(b ?Longton Hall, Staffs, 7 Sept 1725; d Derby, 30 Oct 1786). English porcelain manufacturer. He trained as an enameller, and between 1751 and 1753, in his decorating shop in London, he painted wares from Staffordshire and Derbyshire and porcelain from the factories of Bow and Chelsea. He spent a short time (1754-5) at the Longton Hall Porcelain Factory in Longton Hall before entering into a partnership on 1 January 1756 with John Heath, a Derby banker, and André Planché (c. 1727-1809), a French refugee, to manufacture porcelain. The factory, in Nottingham Road, Derby, was managed by Duesbury and traded as W. Duesbury & Co. In 1764 he was able to introduce the technique for successful over- and underglaze transfer-printing (e.g. transfer-printed mug, c. 1768; Derby, Mus. & A.G.), the details of which he learnt from Richard Holdship, a former partner of the Worcester Porcelain Co. (est. 1751) whom he had engaged as an employee. On 5 February 1770 Duesbury purchased the Chelsea porcelain factory and until 1784 ran both factories, this being known as the ‘Chelsea-Derby’ period. He also bought the bulk of the undecorated stock from the failed Longton Hall Porcelain Factory in 1770 for decorating at Derby. In 1773 he opened a showroom in Covent Garden, London, and in 1776 purchased the moulds and plant of the Bow Porcelain Factory. The Chelsea Porcelain Factory was closed in 1784, and much of the plant and some of the skilled craftsmen were transferred to Derby. By the time of his death, Duesbury had built up a world-famous porcelain factory, which he described as ‘a second Dresden’.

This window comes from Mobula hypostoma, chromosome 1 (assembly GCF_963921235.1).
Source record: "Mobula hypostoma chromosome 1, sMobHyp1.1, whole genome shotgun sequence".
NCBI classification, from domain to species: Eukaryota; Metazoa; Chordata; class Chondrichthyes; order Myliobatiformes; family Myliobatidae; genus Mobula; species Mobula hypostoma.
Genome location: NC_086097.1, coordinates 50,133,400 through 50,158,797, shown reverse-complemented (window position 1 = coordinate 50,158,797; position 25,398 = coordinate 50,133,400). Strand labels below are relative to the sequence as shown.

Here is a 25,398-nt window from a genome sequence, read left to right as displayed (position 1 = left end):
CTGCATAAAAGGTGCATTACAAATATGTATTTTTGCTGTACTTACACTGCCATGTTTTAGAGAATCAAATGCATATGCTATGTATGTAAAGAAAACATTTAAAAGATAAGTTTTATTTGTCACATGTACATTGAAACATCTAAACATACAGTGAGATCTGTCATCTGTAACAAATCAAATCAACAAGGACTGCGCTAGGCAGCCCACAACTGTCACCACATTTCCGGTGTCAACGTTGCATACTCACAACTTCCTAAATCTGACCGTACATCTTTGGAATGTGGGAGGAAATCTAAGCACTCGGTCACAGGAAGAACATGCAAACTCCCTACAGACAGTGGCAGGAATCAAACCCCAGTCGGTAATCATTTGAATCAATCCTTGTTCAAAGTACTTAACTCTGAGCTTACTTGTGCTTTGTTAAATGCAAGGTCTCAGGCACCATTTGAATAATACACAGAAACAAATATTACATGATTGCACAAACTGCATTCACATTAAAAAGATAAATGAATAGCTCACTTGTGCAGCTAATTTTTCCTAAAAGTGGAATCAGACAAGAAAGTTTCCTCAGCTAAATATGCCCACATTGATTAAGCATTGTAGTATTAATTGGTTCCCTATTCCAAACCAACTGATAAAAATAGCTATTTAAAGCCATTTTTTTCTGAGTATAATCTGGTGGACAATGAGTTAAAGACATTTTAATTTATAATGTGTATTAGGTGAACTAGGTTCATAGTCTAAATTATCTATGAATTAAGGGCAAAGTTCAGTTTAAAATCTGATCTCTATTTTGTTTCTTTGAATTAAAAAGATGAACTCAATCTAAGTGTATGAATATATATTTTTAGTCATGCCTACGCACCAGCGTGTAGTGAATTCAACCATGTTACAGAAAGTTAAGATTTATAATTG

From The Grove Encyclopedia of Decorative Arts in Oxford Reference.
Subjects: Decorative Arts, Furniture, and Industrial Design.